‘IFP Seeks Meeting with NFP to Ensure Peaceful Elections’

Press Statement by Prince Mangosuthu Buthelezi MP
President of the Inkatha Freedom Party

19 February 2014  


Every election since 1994 has been marred by incidents of violence and voter intimidation which threaten to scupper free and fair elections. Since our first democratic elections, the IFP has raised this matter with the Independent Electoral Commission and we have worked very visibly and very vocally to secure peaceful elections.


Our campaign against political violence was born long before 1994. The IFP was founded on the principles of non-violence and negotiations; the principles propounded by the founding fathers of the liberation movement.


In the eighties and early nineties, when the IFP became the main target of the ANC's People's War, the IFP became the champion of peace in our country. Even as our members, supporters and leaders were killed, we called for peace, calm and no retaliation. We learned the art, and the critical importance, of quelling anger born of grief among our people.


It was this pursuit of peace – in which democracy could be birthed – that led the IFP to seek reconciliation with the ANC. Following Mr Nelson Mandela's release, our two parties met at the Royal Hotel in Durban and forged an agreement to end political violence.


One of the key resolutions we reached was a commitment to stop inflammatory language that stoked the flames of violence. Another was that Mr Mandela and I would address joint rallies of our parties' supporters to give the example, as leaders, that we were seeking reconciliation.


History records the tragic result of that agreement not being honoured by the ANC. But it was necessary that we try, and the IFP will keep trying to end the violence. Our call has always been for peace, and we still walk this path.


As we approach the 2014 elections, incidents of violence and intimidation are taking their usual place; and again the IFP is at the centre of the campaign to end the violence, and ensure free and fair elections.


I have taken note of statements made in the media by the leader of the NFP, Mrs kaMagwaza-Msibi, following the tragic death of an NFP member this weekend. Mrs kaMagwaza-Msibi has made it known that she feels disrespected by the leadership of other parties, and she believes that such disrespect foments political violence.


I am concerned by her use of emotive language, saying for instance that NFP members are being "mown down". This is the kind of inflammatory language that Mr Mandela and I warned against when we sought an end to violence. It stirs up anger, for the sake of scoring political points. But it is a deadly practice.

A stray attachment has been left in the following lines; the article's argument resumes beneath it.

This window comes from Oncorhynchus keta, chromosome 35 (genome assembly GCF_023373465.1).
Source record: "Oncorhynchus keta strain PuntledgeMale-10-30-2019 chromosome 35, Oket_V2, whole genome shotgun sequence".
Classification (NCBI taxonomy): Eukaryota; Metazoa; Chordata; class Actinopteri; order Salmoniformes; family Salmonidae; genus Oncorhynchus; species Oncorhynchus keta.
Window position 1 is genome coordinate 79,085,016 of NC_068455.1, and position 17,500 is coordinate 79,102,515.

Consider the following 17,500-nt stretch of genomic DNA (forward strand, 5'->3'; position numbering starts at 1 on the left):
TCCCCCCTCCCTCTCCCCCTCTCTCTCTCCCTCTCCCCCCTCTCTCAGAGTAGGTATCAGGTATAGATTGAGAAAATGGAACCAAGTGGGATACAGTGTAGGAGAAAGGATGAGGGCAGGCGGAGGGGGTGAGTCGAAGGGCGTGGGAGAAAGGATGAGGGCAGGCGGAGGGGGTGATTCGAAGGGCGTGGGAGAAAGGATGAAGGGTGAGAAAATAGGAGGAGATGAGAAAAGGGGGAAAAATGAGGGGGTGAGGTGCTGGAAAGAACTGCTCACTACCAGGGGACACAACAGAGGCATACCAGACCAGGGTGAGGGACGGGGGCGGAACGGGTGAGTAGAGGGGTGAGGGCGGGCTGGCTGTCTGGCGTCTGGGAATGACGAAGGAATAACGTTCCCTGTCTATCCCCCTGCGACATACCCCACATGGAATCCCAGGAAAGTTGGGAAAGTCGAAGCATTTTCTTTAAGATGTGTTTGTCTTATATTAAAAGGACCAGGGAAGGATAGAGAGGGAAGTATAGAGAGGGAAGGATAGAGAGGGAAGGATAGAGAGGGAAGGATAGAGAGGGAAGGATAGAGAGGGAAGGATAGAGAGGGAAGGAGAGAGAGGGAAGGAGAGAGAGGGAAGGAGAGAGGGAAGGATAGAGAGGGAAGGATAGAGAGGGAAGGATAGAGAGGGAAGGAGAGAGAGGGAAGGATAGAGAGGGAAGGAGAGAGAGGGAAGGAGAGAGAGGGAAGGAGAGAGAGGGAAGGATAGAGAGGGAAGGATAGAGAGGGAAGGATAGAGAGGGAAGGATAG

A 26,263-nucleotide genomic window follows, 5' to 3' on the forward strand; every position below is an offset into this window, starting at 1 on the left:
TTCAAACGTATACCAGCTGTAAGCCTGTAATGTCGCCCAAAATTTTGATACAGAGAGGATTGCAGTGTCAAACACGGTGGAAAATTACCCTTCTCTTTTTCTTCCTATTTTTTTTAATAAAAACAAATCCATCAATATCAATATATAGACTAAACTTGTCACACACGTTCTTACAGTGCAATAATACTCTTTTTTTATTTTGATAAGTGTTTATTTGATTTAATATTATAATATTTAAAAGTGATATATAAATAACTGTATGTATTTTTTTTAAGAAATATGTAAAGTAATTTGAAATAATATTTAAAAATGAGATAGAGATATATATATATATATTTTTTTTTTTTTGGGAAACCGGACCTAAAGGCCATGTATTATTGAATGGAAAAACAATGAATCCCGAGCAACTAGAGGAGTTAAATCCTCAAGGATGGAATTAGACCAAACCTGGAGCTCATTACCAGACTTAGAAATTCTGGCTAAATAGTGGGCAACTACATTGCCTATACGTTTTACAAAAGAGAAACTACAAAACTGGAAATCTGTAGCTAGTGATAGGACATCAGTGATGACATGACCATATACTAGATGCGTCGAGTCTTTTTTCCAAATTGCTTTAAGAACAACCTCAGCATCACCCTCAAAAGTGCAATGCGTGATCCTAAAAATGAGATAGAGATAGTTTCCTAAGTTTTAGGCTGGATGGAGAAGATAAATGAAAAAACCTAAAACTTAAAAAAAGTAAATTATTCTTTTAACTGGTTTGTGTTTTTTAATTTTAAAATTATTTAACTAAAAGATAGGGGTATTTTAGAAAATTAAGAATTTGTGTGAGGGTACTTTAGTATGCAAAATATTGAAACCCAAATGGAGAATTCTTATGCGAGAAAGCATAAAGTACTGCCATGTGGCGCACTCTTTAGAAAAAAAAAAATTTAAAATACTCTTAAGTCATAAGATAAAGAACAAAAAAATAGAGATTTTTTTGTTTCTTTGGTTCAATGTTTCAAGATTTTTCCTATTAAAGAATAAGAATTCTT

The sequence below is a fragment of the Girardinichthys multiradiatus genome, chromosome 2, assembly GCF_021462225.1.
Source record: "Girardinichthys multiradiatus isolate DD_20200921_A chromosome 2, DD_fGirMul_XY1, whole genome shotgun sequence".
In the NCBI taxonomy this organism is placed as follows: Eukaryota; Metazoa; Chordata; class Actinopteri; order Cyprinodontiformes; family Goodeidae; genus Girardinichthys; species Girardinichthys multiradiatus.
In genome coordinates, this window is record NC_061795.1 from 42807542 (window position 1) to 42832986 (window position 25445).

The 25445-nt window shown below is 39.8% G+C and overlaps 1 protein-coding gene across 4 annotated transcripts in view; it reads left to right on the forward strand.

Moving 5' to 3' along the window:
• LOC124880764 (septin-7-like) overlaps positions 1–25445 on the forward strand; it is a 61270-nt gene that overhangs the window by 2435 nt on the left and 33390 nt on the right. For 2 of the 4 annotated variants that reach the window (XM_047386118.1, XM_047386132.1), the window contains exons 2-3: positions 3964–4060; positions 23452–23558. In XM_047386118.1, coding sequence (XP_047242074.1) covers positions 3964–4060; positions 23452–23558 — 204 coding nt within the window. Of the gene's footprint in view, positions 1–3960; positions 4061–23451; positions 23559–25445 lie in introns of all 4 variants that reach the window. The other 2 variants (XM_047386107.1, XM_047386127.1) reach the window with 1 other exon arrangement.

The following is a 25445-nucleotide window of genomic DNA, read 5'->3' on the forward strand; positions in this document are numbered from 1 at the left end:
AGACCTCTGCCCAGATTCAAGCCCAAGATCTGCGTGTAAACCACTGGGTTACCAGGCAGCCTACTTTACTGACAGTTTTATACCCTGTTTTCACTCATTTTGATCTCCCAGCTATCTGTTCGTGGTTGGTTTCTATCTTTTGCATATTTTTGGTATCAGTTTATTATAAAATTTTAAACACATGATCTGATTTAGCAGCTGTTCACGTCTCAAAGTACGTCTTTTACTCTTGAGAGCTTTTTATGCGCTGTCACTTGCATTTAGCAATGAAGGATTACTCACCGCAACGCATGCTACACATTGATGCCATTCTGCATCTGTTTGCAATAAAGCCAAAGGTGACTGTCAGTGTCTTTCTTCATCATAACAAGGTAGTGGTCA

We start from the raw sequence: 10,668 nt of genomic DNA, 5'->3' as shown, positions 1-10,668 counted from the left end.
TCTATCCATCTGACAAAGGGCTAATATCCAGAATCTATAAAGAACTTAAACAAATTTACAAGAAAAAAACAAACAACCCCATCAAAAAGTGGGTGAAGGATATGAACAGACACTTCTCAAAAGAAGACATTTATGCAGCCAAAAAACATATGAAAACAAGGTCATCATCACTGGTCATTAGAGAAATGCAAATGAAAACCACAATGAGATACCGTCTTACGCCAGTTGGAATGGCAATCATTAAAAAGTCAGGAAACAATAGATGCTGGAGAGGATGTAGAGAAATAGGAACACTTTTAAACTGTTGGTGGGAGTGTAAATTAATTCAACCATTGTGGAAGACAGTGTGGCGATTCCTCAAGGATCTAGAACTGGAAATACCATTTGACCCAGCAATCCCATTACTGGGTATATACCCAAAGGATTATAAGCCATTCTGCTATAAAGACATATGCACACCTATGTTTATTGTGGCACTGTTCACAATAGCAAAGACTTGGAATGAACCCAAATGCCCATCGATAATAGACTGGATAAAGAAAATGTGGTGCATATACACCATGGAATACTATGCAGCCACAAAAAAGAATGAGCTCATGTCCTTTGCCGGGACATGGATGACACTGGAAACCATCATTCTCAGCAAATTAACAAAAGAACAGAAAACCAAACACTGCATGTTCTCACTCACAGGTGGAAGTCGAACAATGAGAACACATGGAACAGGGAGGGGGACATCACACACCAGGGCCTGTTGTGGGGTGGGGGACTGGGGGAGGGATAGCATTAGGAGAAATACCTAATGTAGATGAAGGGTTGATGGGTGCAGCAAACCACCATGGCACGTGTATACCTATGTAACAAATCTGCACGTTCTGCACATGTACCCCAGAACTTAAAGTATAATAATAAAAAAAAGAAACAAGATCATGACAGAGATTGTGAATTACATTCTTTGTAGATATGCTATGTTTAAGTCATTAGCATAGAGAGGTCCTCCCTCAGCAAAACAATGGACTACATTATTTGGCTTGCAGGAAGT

I therefore took the decision today to contact the NFP Leader personally, to request a meeting between the leadership of our two parties, so that we can discuss ways to ensure a peaceful election. When Mrs kaMagwaza-Msibi left the IFP, I publically assured her that the door would always be open to reconciliation. The IFP has kept this door open, despite violence against us by the NFP.


We urge the NFP not to use the tragic loss of life to score political points, as this does nothing but perpetuate the cycle of violence. The SAPS has repeatedly spoken of unknown motives and unknown suspects, and the element of criminality has been raised again and again. To call every death an act of political violence is irresponsible, and inflammatory.


By contacting the Leader of the NFP, the IFP is seeking opportunity to raise these issues in a neutral space, out of the eye of the media. We hope, however, to emerge from that meeting with a Joint Statement committing both our parties to pursue peaceful campaigning, and free and fair elections.


We realise that when the IFP met with the leadership of the EFF and arrived at a commitment of this nature, the NFP labelled it "opportunistic". I therefore wish to assure Mrs kaMagwaza-Msibi that our request for a meeting with the leadership of the NFP is made for no other motive than to seek peace between our supporters. That is the duty of responsible political leaders.


I also wish to assure Mrs kaMagwaza-Msibi that while our parties may differ in values and ideology, I respect her right to seek a place for the NFP in the political arena.


We therefore hope that our request for a meeting will receive a favourable response from the NFP.